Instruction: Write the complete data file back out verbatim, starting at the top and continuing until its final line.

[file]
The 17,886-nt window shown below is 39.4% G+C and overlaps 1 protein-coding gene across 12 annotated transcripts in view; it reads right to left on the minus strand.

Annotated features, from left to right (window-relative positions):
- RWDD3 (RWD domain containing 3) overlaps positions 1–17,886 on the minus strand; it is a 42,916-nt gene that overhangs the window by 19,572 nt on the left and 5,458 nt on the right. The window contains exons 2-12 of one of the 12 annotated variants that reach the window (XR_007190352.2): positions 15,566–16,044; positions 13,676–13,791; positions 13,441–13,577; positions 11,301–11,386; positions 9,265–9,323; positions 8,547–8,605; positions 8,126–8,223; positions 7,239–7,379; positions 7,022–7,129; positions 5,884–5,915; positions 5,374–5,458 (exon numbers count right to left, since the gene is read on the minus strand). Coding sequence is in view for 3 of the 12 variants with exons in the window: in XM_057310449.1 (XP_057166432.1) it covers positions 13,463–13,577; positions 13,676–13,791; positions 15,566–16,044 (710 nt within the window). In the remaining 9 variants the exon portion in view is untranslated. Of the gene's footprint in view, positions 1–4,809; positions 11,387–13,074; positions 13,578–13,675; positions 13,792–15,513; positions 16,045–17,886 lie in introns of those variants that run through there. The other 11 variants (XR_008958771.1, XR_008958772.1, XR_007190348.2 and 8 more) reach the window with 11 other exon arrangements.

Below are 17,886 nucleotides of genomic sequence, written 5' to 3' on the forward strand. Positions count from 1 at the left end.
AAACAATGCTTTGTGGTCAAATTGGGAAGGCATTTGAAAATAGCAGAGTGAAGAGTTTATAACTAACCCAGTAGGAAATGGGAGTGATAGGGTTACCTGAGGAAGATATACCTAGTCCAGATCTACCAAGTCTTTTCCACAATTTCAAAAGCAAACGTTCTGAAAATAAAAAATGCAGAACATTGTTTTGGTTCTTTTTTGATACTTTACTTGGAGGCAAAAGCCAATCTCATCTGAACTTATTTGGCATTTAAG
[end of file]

The 17,886-nt window shown below is 39.4% G+C and overlaps 1 protein-coding gene across 12 annotated transcripts in view; it reads right to left on the minus strand.

Annotated features, from left to right (window-relative positions):
- RWDD3 (RWD domain containing 3) overlaps positions 1–17,886 on the minus strand; it is a 42,916-nt gene that overhangs the window by 19,572 nt on the left and 5,458 nt on the right. The window contains exons 2-12 of one of the 12 annotated variants that reach the window (XR_007190352.2): positions 15,566–16,044; positions 13,676–13,791; positions 13,441–13,577; positions 11,301–11,386; positions 9,265–9,323; positions 8,547–8,605; positions 8,126–8,223; positions 7,239–7,379; positions 7,022–7,129; positions 5,884–5,915; positions 5,374–5,458 (exon numbers count right to left, since the gene is read on the minus strand). Coding sequence is in view for 3 of the 12 variants with exons in the window: in XM_057310449.1 (XP_057166432.1) it covers positions 13,463–13,577; positions 13,676–13,791; positions 15,566–16,044 (710 nt within the window). In the remaining 9 variants the exon portion in view is untranslated. Of the gene's footprint in view, positions 1–4,809; positions 11,387–13,074; positions 13,578–13,675; positions 13,792–15,513; positions 16,045–17,886 lie in introns of those variants that run through there. The other 11 variants (XR_008958771.1, XR_008958772.1, XR_007190348.2 and 8 more) reach the window with 11 other exon arrangements.

Below are 17,886 nucleotides of genomic sequence, written 5' to 3' on the forward strand. Positions count from 1 at the left end.
AAACAATGCTTTGTGGTCAAATTGGGAAGGCATTTGAAAATAGCAGAGTGAAGAGTTTATAACTAACCCAGTAGGAAATGGGAGTGATAGGGTTACCTGAGGAAGATATACCTAGTCCAGATCTACCAAGTCTTTTCCACAATTTCAAAAGCAAACGTTCTGAAAATAAAAAATGCAGAACATTGTTTTGGTTCTTTTTTGATACTTTACTTGGAGGCAAAAGCCAATCTCATCTGAACTTATTTGGCATTTAAG